Youth

Michelle Danforth (Oneida)
"For me, it was about creating something that my son and his friends would want to watch. Lacrosse is so important to many Native people, so sharing a small piece of it is equally exciting. When I first started, all I knew was that my husband had played lacrosse long ago, but the more I have learned, the more fascinated I am to learn even more."

Patty Loew (Ojibwe)

For the 7th Annual Longhouse Media's SuperFly Filmmaking Experience, Vision Maker Media was able to sponsor five Native youth to take part in this one-of-a-kind experience as an American Graduate initiative.
In 1979, Elizabeth Weatherford organized the first Native American Film and Video Festival for the Museum of the American Indian, which became the Smithsonian’s National Museum of the American Indian (NMAI) in 1989.

The history of lacrosse in North America is a rich and multi-layered one. Much more than a Native American ball and stick game, lacrosse is a cultural window into Native American communities and their historical relationship with each other and the dominant culture.

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It was very interesting watching my daughter throughout the pregnancy. Our family has always been very “food conscious”, preferring the organic, maintaining a garden to insure food quality, and resisting the lure of fast foods (maybe I should state “trying to”).

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I was born in Shiprock, New Mexico, on the Navajo Nation, in April of 1984 along with my twin sister. I didn’t have the best relationship with my dad.

Embark on a journey of transformation as three sisters from the Pine Ridge Reservation reconnect with their incarcerated father via a series of video letters. The Poor Bear girls are not sure they even want to connect--but their mother, Cindy, helps them overcome reluctance and hurt.

Thomas, Tamara and Gabby--three Native American teenagers in Navajo, New Mexico--traverse their senior year at a Reservation high school. As graduation approaches, they must decide whether to stay in their community--a place inextricably linked to their identity--or leave in pursuit of opportunities elsewhere.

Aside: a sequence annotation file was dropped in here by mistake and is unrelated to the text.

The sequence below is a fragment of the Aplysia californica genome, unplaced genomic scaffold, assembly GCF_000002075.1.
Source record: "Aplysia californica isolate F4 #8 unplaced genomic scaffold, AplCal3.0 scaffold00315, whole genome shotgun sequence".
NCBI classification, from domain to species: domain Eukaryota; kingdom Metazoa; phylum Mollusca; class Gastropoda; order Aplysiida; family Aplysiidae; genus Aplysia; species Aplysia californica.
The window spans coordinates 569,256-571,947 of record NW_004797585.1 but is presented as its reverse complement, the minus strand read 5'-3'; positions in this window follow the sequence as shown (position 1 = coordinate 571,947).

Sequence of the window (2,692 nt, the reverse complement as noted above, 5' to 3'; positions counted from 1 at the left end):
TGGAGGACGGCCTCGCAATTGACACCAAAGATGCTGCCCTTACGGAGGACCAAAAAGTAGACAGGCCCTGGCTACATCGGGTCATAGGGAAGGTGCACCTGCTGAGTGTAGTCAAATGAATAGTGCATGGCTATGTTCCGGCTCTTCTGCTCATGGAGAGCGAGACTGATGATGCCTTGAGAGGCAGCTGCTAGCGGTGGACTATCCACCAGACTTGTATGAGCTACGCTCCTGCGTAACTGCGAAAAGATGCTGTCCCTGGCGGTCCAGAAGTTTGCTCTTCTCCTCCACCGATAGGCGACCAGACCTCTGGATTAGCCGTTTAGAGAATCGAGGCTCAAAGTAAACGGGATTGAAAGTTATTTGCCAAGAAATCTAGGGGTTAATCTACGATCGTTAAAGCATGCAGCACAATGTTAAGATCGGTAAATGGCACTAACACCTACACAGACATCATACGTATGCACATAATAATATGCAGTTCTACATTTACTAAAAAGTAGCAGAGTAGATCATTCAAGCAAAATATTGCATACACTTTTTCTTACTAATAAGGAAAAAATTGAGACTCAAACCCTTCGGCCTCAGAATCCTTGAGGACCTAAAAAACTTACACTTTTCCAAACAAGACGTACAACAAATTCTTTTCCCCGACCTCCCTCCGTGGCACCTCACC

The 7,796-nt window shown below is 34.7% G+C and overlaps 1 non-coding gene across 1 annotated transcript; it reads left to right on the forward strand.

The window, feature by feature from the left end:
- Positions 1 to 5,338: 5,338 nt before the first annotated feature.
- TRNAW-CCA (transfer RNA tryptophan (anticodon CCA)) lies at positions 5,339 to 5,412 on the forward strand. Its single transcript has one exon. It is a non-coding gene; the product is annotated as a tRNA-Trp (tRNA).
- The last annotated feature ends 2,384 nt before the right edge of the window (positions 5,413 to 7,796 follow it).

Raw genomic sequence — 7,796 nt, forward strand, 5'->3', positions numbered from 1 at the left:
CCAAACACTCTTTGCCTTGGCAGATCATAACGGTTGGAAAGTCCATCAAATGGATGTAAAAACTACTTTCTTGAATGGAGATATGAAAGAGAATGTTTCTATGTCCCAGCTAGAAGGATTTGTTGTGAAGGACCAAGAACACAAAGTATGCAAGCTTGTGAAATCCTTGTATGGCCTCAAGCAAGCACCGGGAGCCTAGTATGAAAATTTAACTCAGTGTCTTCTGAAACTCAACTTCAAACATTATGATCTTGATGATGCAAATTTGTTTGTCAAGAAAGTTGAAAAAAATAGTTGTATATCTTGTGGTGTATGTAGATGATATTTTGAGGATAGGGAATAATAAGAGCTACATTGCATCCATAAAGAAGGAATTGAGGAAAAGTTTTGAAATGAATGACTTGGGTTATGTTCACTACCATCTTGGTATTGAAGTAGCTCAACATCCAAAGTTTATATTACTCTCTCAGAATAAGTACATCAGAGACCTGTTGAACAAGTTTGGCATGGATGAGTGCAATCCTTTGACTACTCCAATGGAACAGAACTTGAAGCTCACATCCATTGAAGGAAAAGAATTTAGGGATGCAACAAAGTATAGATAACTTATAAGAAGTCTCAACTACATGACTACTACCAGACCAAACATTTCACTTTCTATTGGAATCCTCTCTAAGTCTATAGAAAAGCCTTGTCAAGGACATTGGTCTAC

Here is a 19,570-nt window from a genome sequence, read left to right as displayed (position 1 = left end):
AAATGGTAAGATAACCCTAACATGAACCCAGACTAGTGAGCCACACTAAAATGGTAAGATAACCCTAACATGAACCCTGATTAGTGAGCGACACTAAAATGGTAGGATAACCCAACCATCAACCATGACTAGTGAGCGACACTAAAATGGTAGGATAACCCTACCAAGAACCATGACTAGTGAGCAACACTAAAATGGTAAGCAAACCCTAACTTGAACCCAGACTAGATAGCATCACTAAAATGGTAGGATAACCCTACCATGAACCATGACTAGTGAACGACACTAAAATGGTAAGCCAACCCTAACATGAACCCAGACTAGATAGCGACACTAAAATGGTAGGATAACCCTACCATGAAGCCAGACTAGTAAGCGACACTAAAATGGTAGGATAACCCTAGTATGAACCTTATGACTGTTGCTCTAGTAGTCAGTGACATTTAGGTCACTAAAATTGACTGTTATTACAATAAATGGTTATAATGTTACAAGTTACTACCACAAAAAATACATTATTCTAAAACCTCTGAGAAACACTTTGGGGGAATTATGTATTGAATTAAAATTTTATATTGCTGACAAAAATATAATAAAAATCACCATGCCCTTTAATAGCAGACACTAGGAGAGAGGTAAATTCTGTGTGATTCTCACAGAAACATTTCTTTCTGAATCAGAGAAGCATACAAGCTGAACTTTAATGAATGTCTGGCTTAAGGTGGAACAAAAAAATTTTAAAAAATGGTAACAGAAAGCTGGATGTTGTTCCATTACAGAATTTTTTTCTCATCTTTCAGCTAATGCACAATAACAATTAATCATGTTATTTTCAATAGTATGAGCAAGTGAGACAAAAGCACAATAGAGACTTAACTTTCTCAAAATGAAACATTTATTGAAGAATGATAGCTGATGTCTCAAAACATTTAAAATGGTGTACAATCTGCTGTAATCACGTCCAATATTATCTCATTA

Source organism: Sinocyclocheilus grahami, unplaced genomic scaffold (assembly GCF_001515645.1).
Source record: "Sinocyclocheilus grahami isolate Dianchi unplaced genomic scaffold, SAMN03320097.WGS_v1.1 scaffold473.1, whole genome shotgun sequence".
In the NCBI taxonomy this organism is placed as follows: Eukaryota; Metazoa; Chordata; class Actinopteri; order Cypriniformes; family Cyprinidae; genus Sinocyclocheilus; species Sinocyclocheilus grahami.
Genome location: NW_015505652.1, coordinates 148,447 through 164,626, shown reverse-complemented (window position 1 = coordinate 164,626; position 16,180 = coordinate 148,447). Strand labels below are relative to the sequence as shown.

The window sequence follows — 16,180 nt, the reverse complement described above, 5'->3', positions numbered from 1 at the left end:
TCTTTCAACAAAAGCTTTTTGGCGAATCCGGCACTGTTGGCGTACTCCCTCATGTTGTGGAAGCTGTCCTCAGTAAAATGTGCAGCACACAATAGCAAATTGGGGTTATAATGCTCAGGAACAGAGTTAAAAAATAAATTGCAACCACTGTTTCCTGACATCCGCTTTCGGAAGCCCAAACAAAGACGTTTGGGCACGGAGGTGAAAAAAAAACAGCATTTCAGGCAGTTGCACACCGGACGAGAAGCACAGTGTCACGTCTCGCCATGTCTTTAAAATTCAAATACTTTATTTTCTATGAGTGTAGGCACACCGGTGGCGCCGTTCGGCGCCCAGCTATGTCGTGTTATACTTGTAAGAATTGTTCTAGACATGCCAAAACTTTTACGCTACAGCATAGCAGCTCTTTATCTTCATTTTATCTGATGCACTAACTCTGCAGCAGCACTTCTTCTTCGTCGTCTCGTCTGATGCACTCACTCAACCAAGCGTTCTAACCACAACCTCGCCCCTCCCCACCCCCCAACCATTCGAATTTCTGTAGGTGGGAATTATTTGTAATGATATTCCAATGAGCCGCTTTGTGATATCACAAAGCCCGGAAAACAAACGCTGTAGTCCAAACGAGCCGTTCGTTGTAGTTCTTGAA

For Navajo and Hopi Tribes, running is more than a sport. The film moves beyond stereotypes of the past and present as two high school boys' cross country teams--Tuba City and Chinle--compete for the state championship title.

In the 1950s, two refineries were built on March Point, an area that was once part of the Swinomish Reservation by treaty. Three boys awaken to the destruction that these refineries have brought in their communities. Ambivalent environmental ambassadors at the onset, the boys grapple with their assignment through humor.

This series of five short videos features leaders addressing Native American women’s health. It is an online complement to the documentary Young Lakota to be broadcast on “Independent Lens” in 2013. Distributed electronically, the videos are particularly relevant to the contemporary experience of young people, girls and women in Indian Country. 

When you hear the phrase "Native American music" you may not think of tubas, trumpets and Sousa marches. Yet, this rich musical tradition has been a part of Native American culture for over one hundred years. Sousa on the Rez: Marching to the Beat of a Different Drum is a half-hour documentary that offers viewers an unexpected and engaging picture of this little-known Native music scene.

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Films

Native stories that represent the cultures, experiences, and values of American Indians and Alaska Natives for your station!

Filmmakers

Current funding, job, and training opportunities that support the production of Native content. Plus, additional information for filmmakers.

Educators

Hands-on educational tools for middle school to college-aged students that increase the Impact of Native films in the classroom.